The Denton Black Film Festival has a history of short films that engage and invest the viewer as much, if not more, than feature-length films and documentaries. This year, Cream and Strange Fruit are among those that tell their stories and state their views in less than 15 minutes. Both are centered around and directed by women, and both have distinctly unique voices that tell stories worlds apart but manage to have a lasting impact.

Cream

Cream posterCream is a period piece following a young girl, her sister, and her grandmother. It touches on issues regarding generational differences and the impact societal issues have in developing minds. Some of the most striking imagery and conversation revolve around skin color and the power it holds. The director manages to navigate the intricacies of a family with contrasting viewpoints when it comes to pride and self-preservation.

As the film progresses, we see the evolution of the protagonist Tiana and the way that she internalizes and rebels against ideas imposed by her radical grandmother and sister. While it's set in the 60s, the issues that it discusses are incredibly relevant to contemporary viewers.

Cream runs 14 minutes and will be shown Friday, January 27 at 1 p.m. during Film Block 1 with other college short films such as Sterile; Two Scoops; Ball is Life; Reach; Same Fruit, Different Tree; On Time and Trouble Man as part of Denton Black Film Festival. To purchase tickets at the online box office, click here.

Strange Fruit

Similarly, Strange Fruit touches on these issues in a wholly different way.

Strange Fruit is a visually-striking and emotionally-charged view into the harsh realities facing African American people throughout the country. Anjola Coker combines poetic dialogue over nuanced symbolic storytelling to convey her message. The film follows a young woman realizing her position and the dangers she and people like her face based on race.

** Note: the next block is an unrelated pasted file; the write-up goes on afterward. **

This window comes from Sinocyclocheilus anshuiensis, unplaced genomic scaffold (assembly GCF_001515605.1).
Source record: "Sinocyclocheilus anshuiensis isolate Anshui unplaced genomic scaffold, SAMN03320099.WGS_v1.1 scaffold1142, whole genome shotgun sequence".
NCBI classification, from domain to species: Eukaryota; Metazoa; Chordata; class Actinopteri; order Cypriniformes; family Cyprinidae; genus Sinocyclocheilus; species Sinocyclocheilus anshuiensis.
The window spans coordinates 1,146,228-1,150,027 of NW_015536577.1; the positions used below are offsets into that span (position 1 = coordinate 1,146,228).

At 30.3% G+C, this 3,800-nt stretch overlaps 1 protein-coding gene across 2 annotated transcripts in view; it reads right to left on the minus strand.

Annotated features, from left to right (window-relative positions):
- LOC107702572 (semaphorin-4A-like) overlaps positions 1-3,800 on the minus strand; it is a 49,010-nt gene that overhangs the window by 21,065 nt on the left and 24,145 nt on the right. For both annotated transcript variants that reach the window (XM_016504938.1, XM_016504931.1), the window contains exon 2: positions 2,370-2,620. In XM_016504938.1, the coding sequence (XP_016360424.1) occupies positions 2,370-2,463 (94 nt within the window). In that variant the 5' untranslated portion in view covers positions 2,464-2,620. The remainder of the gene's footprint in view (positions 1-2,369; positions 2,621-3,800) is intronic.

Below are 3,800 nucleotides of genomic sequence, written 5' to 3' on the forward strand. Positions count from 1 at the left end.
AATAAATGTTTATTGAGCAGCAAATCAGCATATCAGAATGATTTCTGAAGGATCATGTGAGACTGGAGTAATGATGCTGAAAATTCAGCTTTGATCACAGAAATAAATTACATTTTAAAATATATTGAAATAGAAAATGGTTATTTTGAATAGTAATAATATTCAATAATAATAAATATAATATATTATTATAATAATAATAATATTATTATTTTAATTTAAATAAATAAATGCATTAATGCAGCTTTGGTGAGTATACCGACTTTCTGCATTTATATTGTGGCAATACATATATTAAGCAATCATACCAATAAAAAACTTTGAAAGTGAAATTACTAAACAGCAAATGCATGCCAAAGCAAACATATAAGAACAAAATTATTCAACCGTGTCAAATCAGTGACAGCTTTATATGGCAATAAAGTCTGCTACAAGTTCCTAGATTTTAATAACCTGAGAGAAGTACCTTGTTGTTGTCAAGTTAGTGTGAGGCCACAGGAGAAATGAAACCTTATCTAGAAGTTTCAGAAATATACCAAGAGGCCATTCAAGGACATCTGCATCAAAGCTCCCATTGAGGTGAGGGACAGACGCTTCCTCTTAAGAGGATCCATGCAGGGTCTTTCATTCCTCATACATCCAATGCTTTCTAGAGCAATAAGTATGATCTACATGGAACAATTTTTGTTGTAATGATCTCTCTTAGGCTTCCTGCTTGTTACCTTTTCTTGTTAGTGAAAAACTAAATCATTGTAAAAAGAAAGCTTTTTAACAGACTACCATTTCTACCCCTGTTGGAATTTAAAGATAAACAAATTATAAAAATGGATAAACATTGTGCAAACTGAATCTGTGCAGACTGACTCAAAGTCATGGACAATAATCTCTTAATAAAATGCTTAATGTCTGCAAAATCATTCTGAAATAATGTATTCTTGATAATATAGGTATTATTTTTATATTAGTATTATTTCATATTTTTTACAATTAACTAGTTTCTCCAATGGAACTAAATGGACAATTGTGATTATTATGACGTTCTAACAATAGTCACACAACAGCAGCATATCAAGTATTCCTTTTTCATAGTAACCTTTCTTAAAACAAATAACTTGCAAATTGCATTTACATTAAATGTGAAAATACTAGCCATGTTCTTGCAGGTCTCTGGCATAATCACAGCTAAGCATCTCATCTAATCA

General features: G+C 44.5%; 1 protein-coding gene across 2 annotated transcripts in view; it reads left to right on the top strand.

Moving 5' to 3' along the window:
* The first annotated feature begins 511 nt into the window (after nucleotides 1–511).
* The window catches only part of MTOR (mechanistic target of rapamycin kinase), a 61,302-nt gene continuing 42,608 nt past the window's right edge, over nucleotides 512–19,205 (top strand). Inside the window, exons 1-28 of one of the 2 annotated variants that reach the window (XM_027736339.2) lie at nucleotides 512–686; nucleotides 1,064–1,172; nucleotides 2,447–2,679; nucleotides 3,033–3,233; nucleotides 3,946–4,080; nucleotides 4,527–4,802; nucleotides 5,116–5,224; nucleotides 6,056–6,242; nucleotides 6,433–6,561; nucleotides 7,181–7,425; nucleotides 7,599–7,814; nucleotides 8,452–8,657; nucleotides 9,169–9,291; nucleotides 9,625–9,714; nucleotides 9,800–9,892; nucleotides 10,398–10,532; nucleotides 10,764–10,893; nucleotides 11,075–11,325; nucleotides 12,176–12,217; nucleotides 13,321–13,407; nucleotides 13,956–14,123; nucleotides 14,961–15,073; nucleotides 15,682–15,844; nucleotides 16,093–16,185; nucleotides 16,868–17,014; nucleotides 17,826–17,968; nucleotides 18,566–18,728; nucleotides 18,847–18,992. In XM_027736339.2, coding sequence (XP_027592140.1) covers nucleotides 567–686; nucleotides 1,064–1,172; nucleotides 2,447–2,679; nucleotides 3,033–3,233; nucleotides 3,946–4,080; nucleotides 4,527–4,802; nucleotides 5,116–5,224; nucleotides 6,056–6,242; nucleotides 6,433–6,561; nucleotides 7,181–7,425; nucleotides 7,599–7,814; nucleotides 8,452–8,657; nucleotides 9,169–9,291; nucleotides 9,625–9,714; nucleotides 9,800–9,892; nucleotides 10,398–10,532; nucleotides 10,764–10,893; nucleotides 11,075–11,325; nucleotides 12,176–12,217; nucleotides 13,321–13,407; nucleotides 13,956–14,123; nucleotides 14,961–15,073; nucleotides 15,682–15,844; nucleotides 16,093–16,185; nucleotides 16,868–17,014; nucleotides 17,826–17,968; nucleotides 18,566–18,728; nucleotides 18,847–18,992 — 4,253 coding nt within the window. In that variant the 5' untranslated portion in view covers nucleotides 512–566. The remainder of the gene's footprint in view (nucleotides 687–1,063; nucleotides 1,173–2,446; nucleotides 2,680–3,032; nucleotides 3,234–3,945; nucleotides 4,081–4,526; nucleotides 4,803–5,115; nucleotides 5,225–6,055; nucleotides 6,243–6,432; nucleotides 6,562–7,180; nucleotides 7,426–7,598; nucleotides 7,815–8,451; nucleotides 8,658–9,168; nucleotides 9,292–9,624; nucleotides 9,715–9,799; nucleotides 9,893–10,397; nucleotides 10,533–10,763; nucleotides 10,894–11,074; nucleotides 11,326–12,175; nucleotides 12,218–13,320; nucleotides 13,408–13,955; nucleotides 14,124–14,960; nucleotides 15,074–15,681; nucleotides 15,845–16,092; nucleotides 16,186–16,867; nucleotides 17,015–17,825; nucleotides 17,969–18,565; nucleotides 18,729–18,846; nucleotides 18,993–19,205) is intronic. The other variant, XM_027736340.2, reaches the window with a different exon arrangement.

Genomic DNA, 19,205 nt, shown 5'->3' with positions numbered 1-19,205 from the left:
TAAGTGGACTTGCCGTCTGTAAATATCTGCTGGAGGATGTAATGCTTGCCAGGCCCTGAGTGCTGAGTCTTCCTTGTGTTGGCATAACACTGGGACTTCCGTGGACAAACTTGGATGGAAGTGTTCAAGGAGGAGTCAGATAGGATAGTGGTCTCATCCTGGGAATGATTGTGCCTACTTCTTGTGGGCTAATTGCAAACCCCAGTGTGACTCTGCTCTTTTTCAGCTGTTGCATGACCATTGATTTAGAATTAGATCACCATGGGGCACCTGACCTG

Strange Fruit posterThe director manages to incorporate a variety of metaphors and symbols into the short film, notably including nature as a beautiful and cruel constant through time. The opening shot of a pristine green apple being coated in a slick black fluid is as beautiful as it is befuddling. Coker masterfully presents these visual metaphors for examination and deconstruction and leaves them somewhat open-ended for interpretation adding to the allure of the film.

The score provides a perfect background for the story, highlighting mood shifts and allowing the narration to sink in for the viewer. It is jarring when it needs to be and smooth at other times, providing a solid base for the story to blossom over.

One particular image that stands out is of a young girl drawing a chalk outline of a body commonly seen in crime scenes. The shot is gripping and disturbing and manages to invoke deeper levels of discomfort by way of the child's obliviousness towards the macabre drawing she's creating.

The short is a perfect example of the impact that beautiful language and harsh realities create when combined and the artistic direction manages to meld the difficult subject matter with pleasing aesthetics without trivializing the topic. The director’s background and experiences are incredibly evident within the work and her message is succinct and powerful.

Both pieces are great examples of the impact a short film can have and their inclusion in the festival shows the wide variety of talent and methods of storytelling within the community.

Strange Fruit runs 3 minutes and will be shown Saturday, January 28 at 2:30 p.m. during Film Block 8 with the feature Word Warriors III and the Panel on Social Justice as part of Denton Black Film Festival. To purchase tickets at the online box office, click here.